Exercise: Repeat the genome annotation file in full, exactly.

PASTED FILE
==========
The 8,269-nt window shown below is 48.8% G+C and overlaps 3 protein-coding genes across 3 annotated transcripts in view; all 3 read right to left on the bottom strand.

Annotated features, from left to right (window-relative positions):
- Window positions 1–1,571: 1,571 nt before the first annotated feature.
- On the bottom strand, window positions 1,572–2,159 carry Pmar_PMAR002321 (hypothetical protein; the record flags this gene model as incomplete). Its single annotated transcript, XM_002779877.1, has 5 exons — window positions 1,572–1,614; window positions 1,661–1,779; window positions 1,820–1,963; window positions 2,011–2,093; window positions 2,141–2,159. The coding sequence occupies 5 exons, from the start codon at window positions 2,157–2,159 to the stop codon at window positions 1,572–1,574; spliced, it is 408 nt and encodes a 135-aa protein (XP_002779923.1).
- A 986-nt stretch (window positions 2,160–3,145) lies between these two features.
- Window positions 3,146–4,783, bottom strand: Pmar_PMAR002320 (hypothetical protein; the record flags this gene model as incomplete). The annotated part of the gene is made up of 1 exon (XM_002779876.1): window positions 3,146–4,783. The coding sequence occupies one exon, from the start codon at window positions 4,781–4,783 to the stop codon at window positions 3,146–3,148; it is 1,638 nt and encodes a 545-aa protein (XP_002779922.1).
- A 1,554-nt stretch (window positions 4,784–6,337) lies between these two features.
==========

The 8,269-nt window shown below is 48.8% G+C and overlaps 3 protein-coding genes across 3 annotated transcripts in view; all 3 read right to left on the bottom strand.

Annotated features, from left to right (window-relative positions):
- Window positions 1–1,571: 1,571 nt before the first annotated feature.
- On the bottom strand, window positions 1,572–2,159 carry Pmar_PMAR002321 (hypothetical protein; the record flags this gene model as incomplete). Its single annotated transcript, XM_002779877.1, has 5 exons — window positions 1,572–1,614; window positions 1,661–1,779; window positions 1,820–1,963; window positions 2,011–2,093; window positions 2,141–2,159. The coding sequence occupies 5 exons, from the start codon at window positions 2,157–2,159 to the stop codon at window positions 1,572–1,574; spliced, it is 408 nt and encodes a 135-aa protein (XP_002779923.1).
- A 986-nt stretch (window positions 2,160–3,145) lies between these two features.
- Window positions 3,146–4,783, bottom strand: Pmar_PMAR002320 (hypothetical protein; the record flags this gene model as incomplete). The annotated part of the gene is made up of 1 exon (XM_002779876.1): window positions 3,146–4,783. The coding sequence occupies one exon, from the start codon at window positions 4,781–4,783 to the stop codon at window positions 3,146–3,148; it is 1,638 nt and encodes a 545-aa protein (XP_002779922.1).
- A 1,554-nt stretch (window positions 4,784–6,337) lies between these two features.